The Sporting News by NFL War Room
Vs. inside run: Overachiever limited by size but extremely active. Plays bigger than measurables would indicate. Excellent toughness and natural strength but will have trouble at point of attack vs. bigger, more physical blockers. Needs to play with better leverage between tackles. Grade: 5.0
Vs. outside run: Sideline-to-sideline player with tremendous agility and quickness. Makes quick reads and flows to ball. Does good job in pursuit but must avoid being reached in order to make plays. Will have to improve change of direction and body control to get over congestion in middle of field. Grade: 6.5
Blitz/pass rush: Active pass rusher with great motor. Has good instincts as inside rusher; sees crease open and attacks. Not much of threat to push pocket. Needs to get clear shot at quarterback to contribute on blitz. Grade: 5.0
Key and diagnose: Excellent read-and-react player. Student of game. Studies opponents and understands tendencies. Wastes little motion and takes few false steps out of stance. Grade: 6.0
Pursuit/tackling: If he doesn't get caught up, is special pursuit player with great speed and reaction. Takes good angles and makes a lot of plays on move. Technically sound as tackler and shows good explosion into ballcarrier. Grade: 5.5
Notable: Hometown of Smith Center, Kan., is less than 15 miles from geographical center of contiguous United States.
Final analysis: Size and skills make him more an outside linebacker prospect but offers enough power and activity to compete inside at NFL level. Teams may balk on him early because of size limitations, but don't expect him to hang around into third round. Is too gifted an athlete and a proven playmaker. Overall grade: 28.0
Dan Pompei's Analysis: Scouts are divided on whether he is a middle or outside linebacker. Has the speed for the outside. Drops well enough to play three downs. Can cover. Shows good instincts. Played well at the Senior Bowl. Has been compared to Dallas' Dat Nguyen. Isn't the most physical player and doesn't always play up to his potential.
The Falcons Roost by Mike Sherrane
Simoneau is a high-effort player who will overachieve in the NFL. He has good range and works through traffic well. Has a difficult time coming off offensive linemen, but handles backs and tight ends well. He played middle linebacker in college, but will likely play strong side in the NFL. He needs to develop a better feel for the passing game. Appears to have good instincts and flows to the ball well. He is not a great blitzer at this point, but he appears to have the ability to develop into a quality blitzer.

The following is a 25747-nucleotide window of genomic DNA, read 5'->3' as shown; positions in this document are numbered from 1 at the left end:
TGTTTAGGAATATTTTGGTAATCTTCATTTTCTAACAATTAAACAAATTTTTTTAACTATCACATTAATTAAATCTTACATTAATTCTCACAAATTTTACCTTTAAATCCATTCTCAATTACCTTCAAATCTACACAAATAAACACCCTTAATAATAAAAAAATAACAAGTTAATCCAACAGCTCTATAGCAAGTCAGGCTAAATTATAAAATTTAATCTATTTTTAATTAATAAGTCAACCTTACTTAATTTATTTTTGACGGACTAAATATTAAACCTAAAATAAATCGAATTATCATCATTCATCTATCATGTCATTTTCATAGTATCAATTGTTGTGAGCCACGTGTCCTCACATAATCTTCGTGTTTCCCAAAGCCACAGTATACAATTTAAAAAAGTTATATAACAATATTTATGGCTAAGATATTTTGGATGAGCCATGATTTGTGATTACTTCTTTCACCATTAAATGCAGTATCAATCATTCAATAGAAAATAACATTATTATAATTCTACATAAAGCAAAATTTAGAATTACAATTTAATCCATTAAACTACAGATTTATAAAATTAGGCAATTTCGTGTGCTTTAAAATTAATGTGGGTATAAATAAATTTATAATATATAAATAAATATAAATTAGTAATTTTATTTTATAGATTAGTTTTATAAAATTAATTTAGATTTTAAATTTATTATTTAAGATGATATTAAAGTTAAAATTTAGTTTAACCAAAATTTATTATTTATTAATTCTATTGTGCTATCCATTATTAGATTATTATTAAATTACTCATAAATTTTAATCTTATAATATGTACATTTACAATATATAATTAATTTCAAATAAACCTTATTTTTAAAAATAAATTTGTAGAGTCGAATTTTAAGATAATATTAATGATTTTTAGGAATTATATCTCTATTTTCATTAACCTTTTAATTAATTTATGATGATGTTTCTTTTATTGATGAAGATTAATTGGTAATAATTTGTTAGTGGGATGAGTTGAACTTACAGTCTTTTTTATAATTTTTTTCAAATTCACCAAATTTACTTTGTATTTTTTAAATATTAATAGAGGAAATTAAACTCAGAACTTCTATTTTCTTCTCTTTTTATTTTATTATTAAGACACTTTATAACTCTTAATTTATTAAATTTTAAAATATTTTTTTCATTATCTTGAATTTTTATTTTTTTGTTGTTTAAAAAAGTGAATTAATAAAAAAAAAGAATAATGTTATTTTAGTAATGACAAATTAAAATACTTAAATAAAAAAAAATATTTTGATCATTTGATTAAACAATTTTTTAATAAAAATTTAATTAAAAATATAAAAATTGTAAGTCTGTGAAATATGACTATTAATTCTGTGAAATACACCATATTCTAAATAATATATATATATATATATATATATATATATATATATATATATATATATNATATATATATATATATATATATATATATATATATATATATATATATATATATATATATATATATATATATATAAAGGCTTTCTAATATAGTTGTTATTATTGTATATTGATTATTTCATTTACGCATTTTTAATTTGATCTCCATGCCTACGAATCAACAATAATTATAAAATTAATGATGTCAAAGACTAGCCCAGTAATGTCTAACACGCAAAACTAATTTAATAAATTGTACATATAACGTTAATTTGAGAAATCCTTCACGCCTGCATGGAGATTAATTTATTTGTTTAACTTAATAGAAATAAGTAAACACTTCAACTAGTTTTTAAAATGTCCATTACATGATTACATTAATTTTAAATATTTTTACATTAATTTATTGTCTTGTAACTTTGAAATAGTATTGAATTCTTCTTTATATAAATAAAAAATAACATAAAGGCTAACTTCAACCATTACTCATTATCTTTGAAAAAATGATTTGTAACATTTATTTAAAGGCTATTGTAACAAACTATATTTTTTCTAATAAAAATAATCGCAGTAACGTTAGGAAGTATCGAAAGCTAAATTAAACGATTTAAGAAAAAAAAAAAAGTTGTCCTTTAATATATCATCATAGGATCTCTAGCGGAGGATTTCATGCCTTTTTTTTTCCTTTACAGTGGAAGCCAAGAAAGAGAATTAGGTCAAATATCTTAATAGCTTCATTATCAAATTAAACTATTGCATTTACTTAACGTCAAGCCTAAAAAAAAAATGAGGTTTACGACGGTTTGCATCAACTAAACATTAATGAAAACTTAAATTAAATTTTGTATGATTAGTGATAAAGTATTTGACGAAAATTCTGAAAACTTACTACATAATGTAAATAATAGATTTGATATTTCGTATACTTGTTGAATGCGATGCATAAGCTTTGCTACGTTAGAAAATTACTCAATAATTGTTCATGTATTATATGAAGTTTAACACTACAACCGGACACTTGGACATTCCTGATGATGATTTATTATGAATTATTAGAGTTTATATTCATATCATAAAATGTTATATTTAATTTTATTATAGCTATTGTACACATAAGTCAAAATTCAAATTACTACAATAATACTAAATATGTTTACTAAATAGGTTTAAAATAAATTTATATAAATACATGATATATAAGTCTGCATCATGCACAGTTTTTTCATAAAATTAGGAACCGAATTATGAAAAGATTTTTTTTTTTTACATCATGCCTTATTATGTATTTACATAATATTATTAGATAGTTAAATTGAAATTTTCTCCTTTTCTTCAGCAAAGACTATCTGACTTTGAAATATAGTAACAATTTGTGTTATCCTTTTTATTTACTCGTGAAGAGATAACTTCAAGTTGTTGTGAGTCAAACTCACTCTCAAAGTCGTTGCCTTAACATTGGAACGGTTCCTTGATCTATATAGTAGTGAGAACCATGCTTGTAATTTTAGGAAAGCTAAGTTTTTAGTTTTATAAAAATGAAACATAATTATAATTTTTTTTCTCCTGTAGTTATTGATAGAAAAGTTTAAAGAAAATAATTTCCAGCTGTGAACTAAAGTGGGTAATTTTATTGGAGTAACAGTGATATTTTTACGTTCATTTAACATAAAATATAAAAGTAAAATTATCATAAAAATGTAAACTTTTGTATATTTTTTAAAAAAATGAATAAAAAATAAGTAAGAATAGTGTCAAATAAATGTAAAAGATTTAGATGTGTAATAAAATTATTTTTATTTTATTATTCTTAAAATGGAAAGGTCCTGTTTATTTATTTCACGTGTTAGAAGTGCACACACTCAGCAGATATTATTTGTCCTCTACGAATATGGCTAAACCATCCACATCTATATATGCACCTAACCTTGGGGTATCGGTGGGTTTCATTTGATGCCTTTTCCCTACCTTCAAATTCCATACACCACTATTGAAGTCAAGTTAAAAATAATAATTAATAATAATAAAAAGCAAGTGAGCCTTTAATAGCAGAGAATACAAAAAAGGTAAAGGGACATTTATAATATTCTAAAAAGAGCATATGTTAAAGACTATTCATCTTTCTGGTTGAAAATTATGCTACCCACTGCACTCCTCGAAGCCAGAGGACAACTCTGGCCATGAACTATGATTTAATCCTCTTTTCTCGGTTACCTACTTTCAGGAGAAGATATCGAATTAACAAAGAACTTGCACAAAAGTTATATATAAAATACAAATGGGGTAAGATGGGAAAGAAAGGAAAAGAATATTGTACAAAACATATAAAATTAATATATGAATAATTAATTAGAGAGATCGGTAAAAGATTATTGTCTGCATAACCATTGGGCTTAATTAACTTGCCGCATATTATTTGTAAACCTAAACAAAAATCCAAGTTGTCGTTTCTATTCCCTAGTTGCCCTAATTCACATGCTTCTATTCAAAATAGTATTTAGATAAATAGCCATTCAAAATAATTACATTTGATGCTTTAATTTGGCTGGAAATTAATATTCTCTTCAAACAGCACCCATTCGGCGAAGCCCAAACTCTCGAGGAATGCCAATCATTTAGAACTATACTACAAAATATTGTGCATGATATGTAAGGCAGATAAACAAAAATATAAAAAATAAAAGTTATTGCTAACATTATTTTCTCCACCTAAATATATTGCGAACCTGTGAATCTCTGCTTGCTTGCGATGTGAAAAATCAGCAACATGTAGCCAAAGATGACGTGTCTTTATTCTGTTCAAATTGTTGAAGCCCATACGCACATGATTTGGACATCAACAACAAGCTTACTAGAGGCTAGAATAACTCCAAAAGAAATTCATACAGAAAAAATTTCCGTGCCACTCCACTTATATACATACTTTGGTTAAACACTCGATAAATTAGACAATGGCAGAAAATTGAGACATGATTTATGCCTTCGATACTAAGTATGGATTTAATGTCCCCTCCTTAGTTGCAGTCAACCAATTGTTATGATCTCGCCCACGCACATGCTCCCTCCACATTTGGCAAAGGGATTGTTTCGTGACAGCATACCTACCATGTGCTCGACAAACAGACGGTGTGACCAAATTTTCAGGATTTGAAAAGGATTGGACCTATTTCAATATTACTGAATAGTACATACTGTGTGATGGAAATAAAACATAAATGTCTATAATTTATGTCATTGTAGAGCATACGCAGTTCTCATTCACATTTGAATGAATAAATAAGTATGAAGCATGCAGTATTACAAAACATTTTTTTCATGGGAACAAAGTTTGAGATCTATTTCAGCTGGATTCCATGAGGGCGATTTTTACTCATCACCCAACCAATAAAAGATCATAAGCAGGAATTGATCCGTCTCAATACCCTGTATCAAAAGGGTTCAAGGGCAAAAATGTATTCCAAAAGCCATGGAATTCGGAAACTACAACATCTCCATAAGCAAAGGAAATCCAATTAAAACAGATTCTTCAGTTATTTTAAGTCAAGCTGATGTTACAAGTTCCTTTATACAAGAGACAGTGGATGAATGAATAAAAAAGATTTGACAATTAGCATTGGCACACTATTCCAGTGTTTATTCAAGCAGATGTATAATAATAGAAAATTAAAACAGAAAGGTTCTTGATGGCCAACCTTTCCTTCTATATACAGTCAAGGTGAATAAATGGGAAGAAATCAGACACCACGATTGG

Michael Thompson

Hgt: 6'41/2" Wgt: 305
College: Tennessee State 40 Time: 5.25
Pro Football Weekly by Joel Buchsbaum
Notes: High-school and college basketball player. Started at defensive end in 1995 and at tight end in '96. Redshirted in '97 and made the move to offensive tackle. Started at tackle in '98 and '99. Had a problem with his strength in '99 as a result of a religious fast, which caused him to drop considerable weight and weakened him. However, gained much of the weight back by the time he played in the Senior Bowl and managed to hold his own with the big boys, although he was so anxious to impress he kept jumping offside.
Positives: Very good all-around athlete. Wants to play badly. Practically campaigned to get into the Senior Bowl after a down senior season, and he made the most of his chance. Has quick feet and should be able to play left tackle on the next level if the rest of his game is good enough. Moves extremely well and is light on his feet. Had his weight up to 305 pounds at the Combine and still looked athletic in his workout.
Negatives: Lacks bulk strength and power in the running game. Has a hard time anchoring vs. a really good power rusher and gets pushed back too much. Is not a strong drive blocker in the running game. Summary: The key will be this player's ability to develop his bulk strength, power and explosion without sacrificing his greatest asset -- his movement skills. Probably got himself drafted at the Senior Bowl. Could even go pretty high in the draft because of the progress he made with pro coaching in one week in Mobile, Ala.